“We recognize that he [Putin] is trying to break the North Atlantic alliance, and that we take the steps, the integrated steps, diplomatic, economic, military and the alliance steps, working with our allies to defend ourselves where we must…I think deterrence is critical right now.”

Conclusion: Mattis is a strong NATO supporter who holds no illusions about cooperation with the Kremlin. One can even imagine he and Tillerson forming a “good cop, bad cop” duo to deal with Russia. Mattis can be expected to promote Tbilisi’s interests inside the Trump administration, but as head of the Pentagon his main job will be to implement strategy, not make it.

National Security Adviser Michael Flynn

Flynn was previously the director of the Defense Intelligence Agency (a branch within the Department of Defense) and has advised Trump on matters of foreign policy since August 2015.

He has been criticized for making offensive statements about Muslims and for having made several appearances on the Russian state-run television channel RT, including attending the station’s gala event in Moscow in December 2015, where he sat next to Putin.

Flynn seems more interested in fighting radical Islamist terror than countering Russian aggression. He has also expressed sympathy toward Russia’s own anti-terrorism efforts. During the 2015 trip to Moscow he gave an interview calling on Russia and the West to work together against terror, even asserting that Russia’s main objective in Syria is to neutralize Russia’s own domestic terrorists, many of which are members of Islamic State.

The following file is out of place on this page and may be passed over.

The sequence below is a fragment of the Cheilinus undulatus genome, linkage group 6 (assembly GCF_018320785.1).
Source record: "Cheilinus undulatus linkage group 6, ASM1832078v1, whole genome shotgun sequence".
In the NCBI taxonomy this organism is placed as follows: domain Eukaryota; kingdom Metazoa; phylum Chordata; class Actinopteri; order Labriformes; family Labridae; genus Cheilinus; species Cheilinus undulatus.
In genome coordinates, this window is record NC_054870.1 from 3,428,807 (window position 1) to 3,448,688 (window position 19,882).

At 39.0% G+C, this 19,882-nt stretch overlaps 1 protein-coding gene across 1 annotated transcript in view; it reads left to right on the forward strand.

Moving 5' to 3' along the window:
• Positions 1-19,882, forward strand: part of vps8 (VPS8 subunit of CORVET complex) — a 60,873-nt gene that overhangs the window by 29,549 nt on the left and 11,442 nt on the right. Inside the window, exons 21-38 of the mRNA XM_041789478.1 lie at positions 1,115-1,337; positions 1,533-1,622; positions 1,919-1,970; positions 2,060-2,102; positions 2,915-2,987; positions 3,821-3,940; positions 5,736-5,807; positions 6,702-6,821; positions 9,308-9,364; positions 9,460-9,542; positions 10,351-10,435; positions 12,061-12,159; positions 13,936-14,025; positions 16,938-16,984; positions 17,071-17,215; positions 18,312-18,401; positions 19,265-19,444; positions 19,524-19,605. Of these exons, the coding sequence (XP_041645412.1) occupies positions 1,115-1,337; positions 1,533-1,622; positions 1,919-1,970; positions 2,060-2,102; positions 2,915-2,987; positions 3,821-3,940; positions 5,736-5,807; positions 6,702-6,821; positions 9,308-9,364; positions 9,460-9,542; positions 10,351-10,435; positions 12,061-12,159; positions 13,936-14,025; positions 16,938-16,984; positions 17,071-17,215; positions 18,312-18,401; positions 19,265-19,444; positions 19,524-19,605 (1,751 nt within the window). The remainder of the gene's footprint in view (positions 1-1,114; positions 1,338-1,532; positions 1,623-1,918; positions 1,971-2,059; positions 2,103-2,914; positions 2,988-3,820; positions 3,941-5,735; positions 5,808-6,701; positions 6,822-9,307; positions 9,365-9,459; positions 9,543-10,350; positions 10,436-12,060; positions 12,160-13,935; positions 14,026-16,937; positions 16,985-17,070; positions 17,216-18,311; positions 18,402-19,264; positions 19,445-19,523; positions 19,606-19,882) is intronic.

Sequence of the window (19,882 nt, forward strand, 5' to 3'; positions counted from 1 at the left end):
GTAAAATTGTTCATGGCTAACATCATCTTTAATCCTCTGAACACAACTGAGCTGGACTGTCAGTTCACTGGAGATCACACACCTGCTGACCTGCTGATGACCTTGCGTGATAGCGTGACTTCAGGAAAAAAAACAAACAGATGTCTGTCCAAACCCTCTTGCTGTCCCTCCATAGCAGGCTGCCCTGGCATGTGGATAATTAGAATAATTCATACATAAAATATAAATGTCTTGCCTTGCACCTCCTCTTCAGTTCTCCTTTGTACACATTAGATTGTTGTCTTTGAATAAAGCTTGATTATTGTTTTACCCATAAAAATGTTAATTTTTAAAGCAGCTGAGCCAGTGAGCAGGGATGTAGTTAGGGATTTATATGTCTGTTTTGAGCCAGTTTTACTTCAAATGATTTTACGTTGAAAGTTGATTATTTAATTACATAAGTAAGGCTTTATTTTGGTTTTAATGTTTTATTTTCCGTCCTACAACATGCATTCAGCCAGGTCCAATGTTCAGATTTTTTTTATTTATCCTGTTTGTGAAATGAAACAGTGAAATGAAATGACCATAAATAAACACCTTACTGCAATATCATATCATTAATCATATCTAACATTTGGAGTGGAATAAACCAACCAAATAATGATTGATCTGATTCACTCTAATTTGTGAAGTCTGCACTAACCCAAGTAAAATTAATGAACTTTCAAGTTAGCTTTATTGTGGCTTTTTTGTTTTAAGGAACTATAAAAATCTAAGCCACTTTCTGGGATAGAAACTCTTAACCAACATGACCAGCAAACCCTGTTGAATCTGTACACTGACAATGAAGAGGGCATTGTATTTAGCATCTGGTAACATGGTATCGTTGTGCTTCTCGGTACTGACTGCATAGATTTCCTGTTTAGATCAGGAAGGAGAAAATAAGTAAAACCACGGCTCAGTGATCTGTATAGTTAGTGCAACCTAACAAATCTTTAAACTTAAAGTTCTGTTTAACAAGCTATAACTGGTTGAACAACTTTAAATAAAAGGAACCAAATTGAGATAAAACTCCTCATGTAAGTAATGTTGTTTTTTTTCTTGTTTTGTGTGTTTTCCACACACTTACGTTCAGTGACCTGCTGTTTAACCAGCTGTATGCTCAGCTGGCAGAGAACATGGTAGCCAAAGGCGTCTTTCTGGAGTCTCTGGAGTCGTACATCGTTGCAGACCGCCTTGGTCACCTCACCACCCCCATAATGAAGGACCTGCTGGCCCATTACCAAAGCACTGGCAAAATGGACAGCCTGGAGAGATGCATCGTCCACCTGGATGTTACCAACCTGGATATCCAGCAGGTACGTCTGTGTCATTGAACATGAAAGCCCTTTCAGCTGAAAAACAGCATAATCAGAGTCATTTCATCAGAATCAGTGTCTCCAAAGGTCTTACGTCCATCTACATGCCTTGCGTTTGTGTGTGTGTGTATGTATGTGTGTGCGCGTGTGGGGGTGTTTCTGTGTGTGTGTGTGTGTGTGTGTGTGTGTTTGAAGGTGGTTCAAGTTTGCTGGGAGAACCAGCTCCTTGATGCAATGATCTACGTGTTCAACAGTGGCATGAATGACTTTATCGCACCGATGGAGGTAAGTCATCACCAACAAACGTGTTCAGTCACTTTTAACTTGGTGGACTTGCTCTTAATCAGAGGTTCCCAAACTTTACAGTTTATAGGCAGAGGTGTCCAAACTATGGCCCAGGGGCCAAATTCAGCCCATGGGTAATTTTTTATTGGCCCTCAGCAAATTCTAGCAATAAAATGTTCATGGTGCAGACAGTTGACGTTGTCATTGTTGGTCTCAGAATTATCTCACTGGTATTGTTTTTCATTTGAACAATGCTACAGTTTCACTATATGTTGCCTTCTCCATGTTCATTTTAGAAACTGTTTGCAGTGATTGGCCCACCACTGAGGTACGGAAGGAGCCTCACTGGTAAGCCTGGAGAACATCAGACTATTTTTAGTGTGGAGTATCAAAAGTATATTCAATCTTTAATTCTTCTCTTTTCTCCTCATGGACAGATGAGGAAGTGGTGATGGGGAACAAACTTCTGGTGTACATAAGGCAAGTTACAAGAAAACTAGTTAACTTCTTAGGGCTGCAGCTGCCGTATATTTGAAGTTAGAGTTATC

However, there’s little sympathy for Russia in Flynn’s 2016 book, The Field of Fight: How We Can Win the Global War Against Radical Islam and Its Allies. There, he identifies Russia and Iran as “the two most active and powerful members of the enemy alliance” that threatens the United States.

Conclusion: Flynn has expressed contradictory views toward Russia, but is above all a military man who holds NATO in high esteem. Skeptics should be more concerned about his recklessness and susceptibility to conspiracy theories than any alleged sympathy toward Vladimir Putin.

Ambassador to the United Nations Nikki Haley

Haley has been governor of South Carolina since 2011. Before that, she served six years in Congress as the representative from the 87th district. She has little foreign policy experience, instead devoting most of her political career to domestic issues.

Haley is a skilled communicator, and as UN ambassador she’ll be tasked with explaining the Trump administration’s policies in the United Nations.

Critics are more concerned about her ability to leverage support for US interests in the UN Security Council. That will require more than smarts and communication skills; she’ll need to quickly get up to speed on the issues and demonstrate an ability to diplomatically outmaneuver America’s rivals—most notably Russia.

Conclusion: With no background in foreign policy, assessing Haley’s views toward Russia, NATO, or Georgia isn’t possible at this point.

What it means for Georgia

Georgia’s government is understandably wary about the incoming administration. Fortunately, the cabinet appointees seem a lot more enthusiastic about NATO and its allies (and hawkish on Russia) than is the man who appointed them.

Moreover, the network of legislators, experts, and bureaucrats that make up the Washington foreign policy establishment is tremendously powerful and could frustrate any attempts by Trump to sideline NATO and its partners, including Georgia.

In order to get the most out of its advocates in Washington, Tbilisi will have to start lobbying much harder than it has at any time since 2012.